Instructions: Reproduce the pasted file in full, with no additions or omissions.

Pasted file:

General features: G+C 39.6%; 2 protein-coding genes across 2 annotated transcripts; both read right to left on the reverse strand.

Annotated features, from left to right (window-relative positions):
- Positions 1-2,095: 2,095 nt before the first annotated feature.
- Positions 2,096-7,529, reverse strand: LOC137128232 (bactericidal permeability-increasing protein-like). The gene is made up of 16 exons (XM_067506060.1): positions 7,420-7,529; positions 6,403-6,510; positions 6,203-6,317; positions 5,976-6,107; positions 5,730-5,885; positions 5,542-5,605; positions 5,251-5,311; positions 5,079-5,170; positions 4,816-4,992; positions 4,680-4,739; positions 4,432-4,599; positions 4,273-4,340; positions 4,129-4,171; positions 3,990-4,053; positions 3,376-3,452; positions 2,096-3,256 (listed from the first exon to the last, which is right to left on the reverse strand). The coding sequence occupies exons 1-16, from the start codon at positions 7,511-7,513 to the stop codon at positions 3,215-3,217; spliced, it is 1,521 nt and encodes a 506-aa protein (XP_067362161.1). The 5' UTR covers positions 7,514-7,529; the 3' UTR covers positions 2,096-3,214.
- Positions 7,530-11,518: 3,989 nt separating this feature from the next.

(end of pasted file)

General features: G+C 39.6%; 2 protein-coding genes across 2 annotated transcripts; both read right to left on the reverse strand.

Annotated features, from left to right (window-relative positions):
- Positions 1-2,095: 2,095 nt before the first annotated feature.
- Positions 2,096-7,529, reverse strand: LOC137128232 (bactericidal permeability-increasing protein-like). The gene is made up of 16 exons (XM_067506060.1): positions 7,420-7,529; positions 6,403-6,510; positions 6,203-6,317; positions 5,976-6,107; positions 5,730-5,885; positions 5,542-5,605; positions 5,251-5,311; positions 5,079-5,170; positions 4,816-4,992; positions 4,680-4,739; positions 4,432-4,599; positions 4,273-4,340; positions 4,129-4,171; positions 3,990-4,053; positions 3,376-3,452; positions 2,096-3,256 (listed from the first exon to the last, which is right to left on the reverse strand). The coding sequence occupies exons 1-16, from the start codon at positions 7,511-7,513 to the stop codon at positions 3,215-3,217; spliced, it is 1,521 nt and encodes a 506-aa protein (XP_067362161.1). The 5' UTR covers positions 7,514-7,529; the 3' UTR covers positions 2,096-3,214.
- Positions 7,530-11,518: 3,989 nt separating this feature from the next.